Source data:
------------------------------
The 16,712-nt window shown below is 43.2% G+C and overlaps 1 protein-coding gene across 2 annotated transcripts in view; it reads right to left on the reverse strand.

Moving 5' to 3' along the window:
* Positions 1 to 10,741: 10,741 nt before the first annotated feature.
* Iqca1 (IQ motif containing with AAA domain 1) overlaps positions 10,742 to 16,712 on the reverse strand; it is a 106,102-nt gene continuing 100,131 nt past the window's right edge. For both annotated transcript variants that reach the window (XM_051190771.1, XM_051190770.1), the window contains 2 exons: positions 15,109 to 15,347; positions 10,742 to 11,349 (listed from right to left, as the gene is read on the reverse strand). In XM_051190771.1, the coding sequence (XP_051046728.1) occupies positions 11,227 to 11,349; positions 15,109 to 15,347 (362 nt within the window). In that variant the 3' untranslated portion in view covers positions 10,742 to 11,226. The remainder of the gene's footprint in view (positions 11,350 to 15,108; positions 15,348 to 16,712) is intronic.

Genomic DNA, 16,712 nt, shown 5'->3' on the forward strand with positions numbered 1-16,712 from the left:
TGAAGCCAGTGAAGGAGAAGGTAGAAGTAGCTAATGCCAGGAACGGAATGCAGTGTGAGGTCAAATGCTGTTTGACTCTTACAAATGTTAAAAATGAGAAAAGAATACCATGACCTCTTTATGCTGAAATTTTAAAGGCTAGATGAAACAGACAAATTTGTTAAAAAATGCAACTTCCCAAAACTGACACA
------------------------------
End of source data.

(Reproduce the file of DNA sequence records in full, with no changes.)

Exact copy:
The 16,712-nt window shown below is 43.2% G+C and overlaps 1 protein-coding gene across 2 annotated transcripts in view; it reads right to left on the reverse strand.

Moving 5' to 3' along the window:
* Positions 1 to 10,741: 10,741 nt before the first annotated feature.
* Iqca1 (IQ motif containing with AAA domain 1) overlaps positions 10,742 to 16,712 on the reverse strand; it is a 106,102-nt gene continuing 100,131 nt past the window's right edge. For both annotated transcript variants that reach the window (XM_051190771.1, XM_051190770.1), the window contains 2 exons: positions 15,109 to 15,347; positions 10,742 to 11,349 (listed from right to left, as the gene is read on the reverse strand). In XM_051190771.1, the coding sequence (XP_051046728.1) occupies positions 11,227 to 11,349; positions 15,109 to 15,347 (362 nt within the window). In that variant the 3' untranslated portion in view covers positions 10,742 to 11,226. The remainder of the gene's footprint in view (positions 11,350 to 15,108; positions 15,348 to 16,712) is intronic.

Genomic DNA, 16,712 nt, shown 5'->3' on the forward strand with positions numbered 1-16,712 from the left:
TGAAGCCAGTGAAGGAGAAGGTAGAAGTAGCTAATGCCAGGAACGGAATGCAGTGTGAGGTCAAATGCTGTTTGACTCTTACAAATGTTAAAAATGAGAAAAGAATACCATGACCTCTTTATGCTGAAATTTTAAAGGCTAGATGAAACAGACAAATTTGTTAAAAAATGCAACTTCCCAAAACTGACACA